The merger between Eversheds and US firm Sutherland Asbill & Brennan went live on 1 February 2017, creating a new transatlantic megafirm with 2,300 lawyers across 66 offices in 32 countries. Four months later, Eversheds Sutherland took a 33% stake in 80-lawyer Singapore outfit Harry Elias Partnership.
Yet a casual peruser of the firm’s financial 2017 results could be excused for not realising that there has been any tie-up activity — as Eversheds and Sutherland Asbill & Brennan remain financially independent despite the co-branding. So we are able to directly compare this year’s Eversheds’ results with last year’s, revealing a rise in revenue by 8% to £438.6m but a dip in profit per equity partner by 4% to £726,000 (which reflects some of that recent merger investment).
Judging by the responses to the Legal Cheek Trainee and Junior Lawyer Survey 2017-18, the effect of the merger on UK rookies has been pretty minimal – with barely a squeak about the US combination. Instead the big themes remain similar to last year, with Eversheds Sutherland still coming across as a solid firm, with nice partners, decent work/life balance and a ‘sector-focused’ approach that leads to some great client secondments.
While there are some gripes about the training and quality of work – alongside some “excellent formal training” a “shortage of admin staff” apparently means “you cant get involved in as much without having non-legal jobs prioritised for you” – the partners who oversee it all are definitely at the more down-to-earth and approachable end of the corporate law firm spectrum.
Last summer, in the midst of a heatwave, one of Eversheds’ senior partners hired an ice-cream to give everyone in the office free frozen treats. It was a classy move that is typical of one of the nicer big law firms. And this year rookies responding to our survey tell us that the best partners are “like a big brother/sister with some professionalism thrown in” and that “if it wasn’t for email signatures (and the obvious age giveaway) it would be quite hard to identify who the partners / juniors are”.
If anything, there’s been more friction in the trainee intake of late, where “everyone understands that you’re in it together but there are always those who are happy to throw you under a bus when they can”. Another insider adds: “There are 1 or 2 dog eat dog trainees who seriously don’t belong somewhere as mellow as Eversheds, but everyone else is great. Vegan commune style supportive.”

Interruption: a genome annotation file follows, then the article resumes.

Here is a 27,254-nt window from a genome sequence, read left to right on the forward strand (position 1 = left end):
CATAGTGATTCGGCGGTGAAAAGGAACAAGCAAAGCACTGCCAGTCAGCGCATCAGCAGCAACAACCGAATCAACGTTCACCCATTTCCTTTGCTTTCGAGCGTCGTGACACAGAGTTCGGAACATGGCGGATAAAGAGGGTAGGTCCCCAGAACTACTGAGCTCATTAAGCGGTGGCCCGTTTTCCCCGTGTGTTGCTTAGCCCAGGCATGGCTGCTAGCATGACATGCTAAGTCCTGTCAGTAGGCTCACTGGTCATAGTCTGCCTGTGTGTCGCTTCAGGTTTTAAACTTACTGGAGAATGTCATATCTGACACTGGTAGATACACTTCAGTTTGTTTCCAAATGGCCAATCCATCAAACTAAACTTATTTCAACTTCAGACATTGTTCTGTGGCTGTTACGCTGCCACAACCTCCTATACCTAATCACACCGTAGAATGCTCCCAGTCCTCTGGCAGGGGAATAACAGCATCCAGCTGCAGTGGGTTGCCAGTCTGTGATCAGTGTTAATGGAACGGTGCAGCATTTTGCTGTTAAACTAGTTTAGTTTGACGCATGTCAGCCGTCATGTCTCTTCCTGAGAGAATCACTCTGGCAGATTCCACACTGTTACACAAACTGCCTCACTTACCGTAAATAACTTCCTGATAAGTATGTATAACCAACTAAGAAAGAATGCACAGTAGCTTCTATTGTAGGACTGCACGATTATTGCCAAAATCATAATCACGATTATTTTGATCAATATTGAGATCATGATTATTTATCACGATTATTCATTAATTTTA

The generally positive vibes are reflected in the distinctly reasonable levels of work life balance at Eversheds Sutherland. Across the firm’s ten UK offices, the average arrival time in the office is twenty to nine, and the average leave time is ten to seven. But prepare for some quite wide variations between offices and departments. As one trainee reports: “Totally depends on the team you’re in, but if you’re in banking, CDR or corporate then tell your friends that you will see them in six months and get used to four hours sleep.” Still, with such teams largely based in London – where newly qualified pay stands at £64,000 – the compensation is largely in place to reflect this.
With Eversheds present in significant numbers in 10 locations across the UK – many of which date back to the merger of disparate collection of national practices 25 years ago, when the Eversheds brand was born – this is as much a national firm as a City one. And it’s in these old divisions where tension occasionally bubbles up.
Gripes include being “paid like our local rivals” but “worked like our London counterparts”. Not everyone feels this way, though. One Eversheds trainee told us: “I get on well with the wider trainee cohort when we meet up (and I don’t recognise the ‘London snobbery’ that I had been warned about).”
Eversheds Sutherland also has a major international presence, with even pre-Sutherland merger the firm represented in 27 countries outside the UK – mostly in Europe, but also in Asia and the Middle East. Not far off 20% of the firm’s trainees and junior lawyers having done an international secondment or travelled abroad on firm business.
But it’s client secondments where Eversheds stands out. 35% have done one – one of the highest levels among UK corporate law firms – with destinations including a Premier League football club and Siemens Wind Power.
Opportunities like these are Eversheds Sutherlands’ perks, which can leave those expecting lavish freebies feeling disappointed. As one insider puts it: “You work here for the friendly people, decent working hours (depending on team) and potential for flexibility if you ever decide to have children. For these things you have to be prepared to sacrifice pay and perks, which are pretty terrible.” Also tolerated through slightly gritted teeth is Eversheds Sutherlands’ IT. “On one hand, the firm is really innovative and some of the tech ideas are amazing, on the other hand, our intranet is a maze stuck in the 90s that no one can navigate,” one trainee tells us.
Still, there are “a lot of socials, including some sports events”, plus a subsidised Starbucks (an Eversheds client) in the London office. In addition, everyone gets discounts at Apple (another client), there is private healthcare and even a ‘bike doctor’ who comes in to perform free services on lawyers’ cycles. Most of the office canteens get a thumbs up too, even if there is a tendency to “think fish is vegetarian and argue “that cheese isn’t dairy”.